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What is the law in Pennsylvania on assault?

On Behalf of | Aug 4, 2017 | Criminal Defense, Firm News

Pennsylvania has two main categories of assault recognized in court: simple assault and aggravated assault. This blog will briefly define what these terms mean, what factual circumstances are sufficient to form these charges, and what the sentences consist of.

If you have any uncertainties about your situation, it is important to seek legal guidance so that your case can be fully assessed.

What is Simple Assault?

Simple assault is a situation in which the defendant attempted to cause bodily injury intentionally, caused injury through negligence using a potentially deadly weapon or attempted to use physical intimidation and violence in order to have power over another. Grounds for conviction under simple assault can also include a defendant stabbing a legal officer with a hypodermic needle.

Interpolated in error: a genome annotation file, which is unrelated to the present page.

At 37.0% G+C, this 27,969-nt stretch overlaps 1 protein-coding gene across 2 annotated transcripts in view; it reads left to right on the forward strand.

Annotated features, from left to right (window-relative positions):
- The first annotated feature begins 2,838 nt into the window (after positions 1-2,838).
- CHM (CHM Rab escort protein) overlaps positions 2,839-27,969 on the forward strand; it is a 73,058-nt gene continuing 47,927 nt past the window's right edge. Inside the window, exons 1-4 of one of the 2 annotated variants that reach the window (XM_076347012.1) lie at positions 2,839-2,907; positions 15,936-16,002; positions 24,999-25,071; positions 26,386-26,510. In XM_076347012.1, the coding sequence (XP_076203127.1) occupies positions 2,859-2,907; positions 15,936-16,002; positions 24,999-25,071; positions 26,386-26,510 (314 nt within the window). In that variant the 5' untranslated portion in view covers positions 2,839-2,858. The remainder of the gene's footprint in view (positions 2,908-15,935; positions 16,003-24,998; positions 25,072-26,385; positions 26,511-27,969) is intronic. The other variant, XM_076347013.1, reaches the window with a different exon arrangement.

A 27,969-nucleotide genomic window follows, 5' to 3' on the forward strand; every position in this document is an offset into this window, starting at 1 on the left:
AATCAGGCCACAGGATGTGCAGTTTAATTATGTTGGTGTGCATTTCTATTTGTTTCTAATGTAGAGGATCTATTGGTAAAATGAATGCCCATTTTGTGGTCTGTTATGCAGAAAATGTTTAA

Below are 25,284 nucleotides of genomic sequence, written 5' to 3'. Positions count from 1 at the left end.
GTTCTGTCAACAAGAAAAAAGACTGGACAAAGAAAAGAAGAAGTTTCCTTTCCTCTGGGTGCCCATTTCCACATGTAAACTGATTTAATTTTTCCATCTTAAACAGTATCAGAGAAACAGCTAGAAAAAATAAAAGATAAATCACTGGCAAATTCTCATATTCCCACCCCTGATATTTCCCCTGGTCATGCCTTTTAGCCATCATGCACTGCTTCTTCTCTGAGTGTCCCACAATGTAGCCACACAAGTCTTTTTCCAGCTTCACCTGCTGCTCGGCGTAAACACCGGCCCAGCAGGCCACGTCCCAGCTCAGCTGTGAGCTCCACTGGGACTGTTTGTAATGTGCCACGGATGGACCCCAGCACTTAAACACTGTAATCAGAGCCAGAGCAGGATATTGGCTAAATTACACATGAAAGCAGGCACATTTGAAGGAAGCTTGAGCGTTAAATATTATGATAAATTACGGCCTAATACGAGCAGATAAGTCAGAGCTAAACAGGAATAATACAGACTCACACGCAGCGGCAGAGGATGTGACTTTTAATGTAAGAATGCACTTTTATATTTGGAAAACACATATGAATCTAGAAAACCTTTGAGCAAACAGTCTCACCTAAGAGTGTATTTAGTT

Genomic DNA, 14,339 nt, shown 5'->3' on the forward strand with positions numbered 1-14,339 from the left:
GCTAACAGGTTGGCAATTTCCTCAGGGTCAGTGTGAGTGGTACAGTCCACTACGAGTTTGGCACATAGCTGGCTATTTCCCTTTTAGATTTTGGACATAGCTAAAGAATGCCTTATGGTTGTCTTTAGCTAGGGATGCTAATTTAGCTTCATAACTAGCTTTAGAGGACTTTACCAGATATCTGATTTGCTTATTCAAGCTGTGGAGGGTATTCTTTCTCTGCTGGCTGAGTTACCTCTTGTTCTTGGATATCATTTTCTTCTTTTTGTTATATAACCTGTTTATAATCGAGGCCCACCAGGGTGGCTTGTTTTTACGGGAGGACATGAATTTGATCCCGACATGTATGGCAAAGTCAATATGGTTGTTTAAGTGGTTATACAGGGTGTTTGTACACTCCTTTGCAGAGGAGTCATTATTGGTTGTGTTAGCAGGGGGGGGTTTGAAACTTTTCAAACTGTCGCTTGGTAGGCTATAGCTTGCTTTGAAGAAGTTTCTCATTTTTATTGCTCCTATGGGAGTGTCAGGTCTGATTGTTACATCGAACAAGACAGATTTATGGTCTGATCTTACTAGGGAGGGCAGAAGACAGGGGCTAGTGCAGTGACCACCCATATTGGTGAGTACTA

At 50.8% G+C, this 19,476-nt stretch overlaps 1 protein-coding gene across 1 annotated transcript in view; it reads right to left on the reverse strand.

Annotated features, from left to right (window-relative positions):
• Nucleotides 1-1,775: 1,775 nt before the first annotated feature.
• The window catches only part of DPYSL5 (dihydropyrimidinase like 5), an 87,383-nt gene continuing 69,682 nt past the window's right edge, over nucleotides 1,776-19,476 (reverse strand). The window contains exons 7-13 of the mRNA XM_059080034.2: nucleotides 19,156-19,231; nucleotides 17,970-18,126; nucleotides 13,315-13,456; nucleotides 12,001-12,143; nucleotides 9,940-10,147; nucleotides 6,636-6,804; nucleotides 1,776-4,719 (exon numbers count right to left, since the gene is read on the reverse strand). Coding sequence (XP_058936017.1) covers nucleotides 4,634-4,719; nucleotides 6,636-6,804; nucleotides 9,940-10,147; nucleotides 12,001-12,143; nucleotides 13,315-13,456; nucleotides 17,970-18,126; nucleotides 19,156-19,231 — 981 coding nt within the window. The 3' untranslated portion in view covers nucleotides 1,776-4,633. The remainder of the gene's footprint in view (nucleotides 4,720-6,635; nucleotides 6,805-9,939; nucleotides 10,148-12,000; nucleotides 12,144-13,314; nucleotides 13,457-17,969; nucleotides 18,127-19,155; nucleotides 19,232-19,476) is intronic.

What is Aggravated Assault?

Aggravated assault is a situation where the defendant has caused serious bodily injury to another. The defendant should have also shown an indifference to human life. This could also be a situation in which the defendant attempts to or intentionally cause serious bodily injury to a teacher, police officer, or law enforcement agent.

Penalties and Sentences

Simple assault is usually regarded as a second degree misdemeanor. In a situation where the assault was carried out by an adult over the age of 21 against a child under the age of 12, it will be classed as a first degree misdemeanor, and will result in a penalty of up to 5 years in prison upon conviction. Aggravated assault is a felony of the first or second degree, and can result in prison time of up to 20 years.

Anyone who has been charged with assault should consult a criminal lawyer for legal advice and possible representation in court.  If you, a family member or friend has recently been charged with assault, please contact a criminal lawyer at the Quinn Law Firm for a free over-the-phone consultation. 

Source: FindLaw, “Pennsylvania Assault Laws,” accessed July 21, 2017

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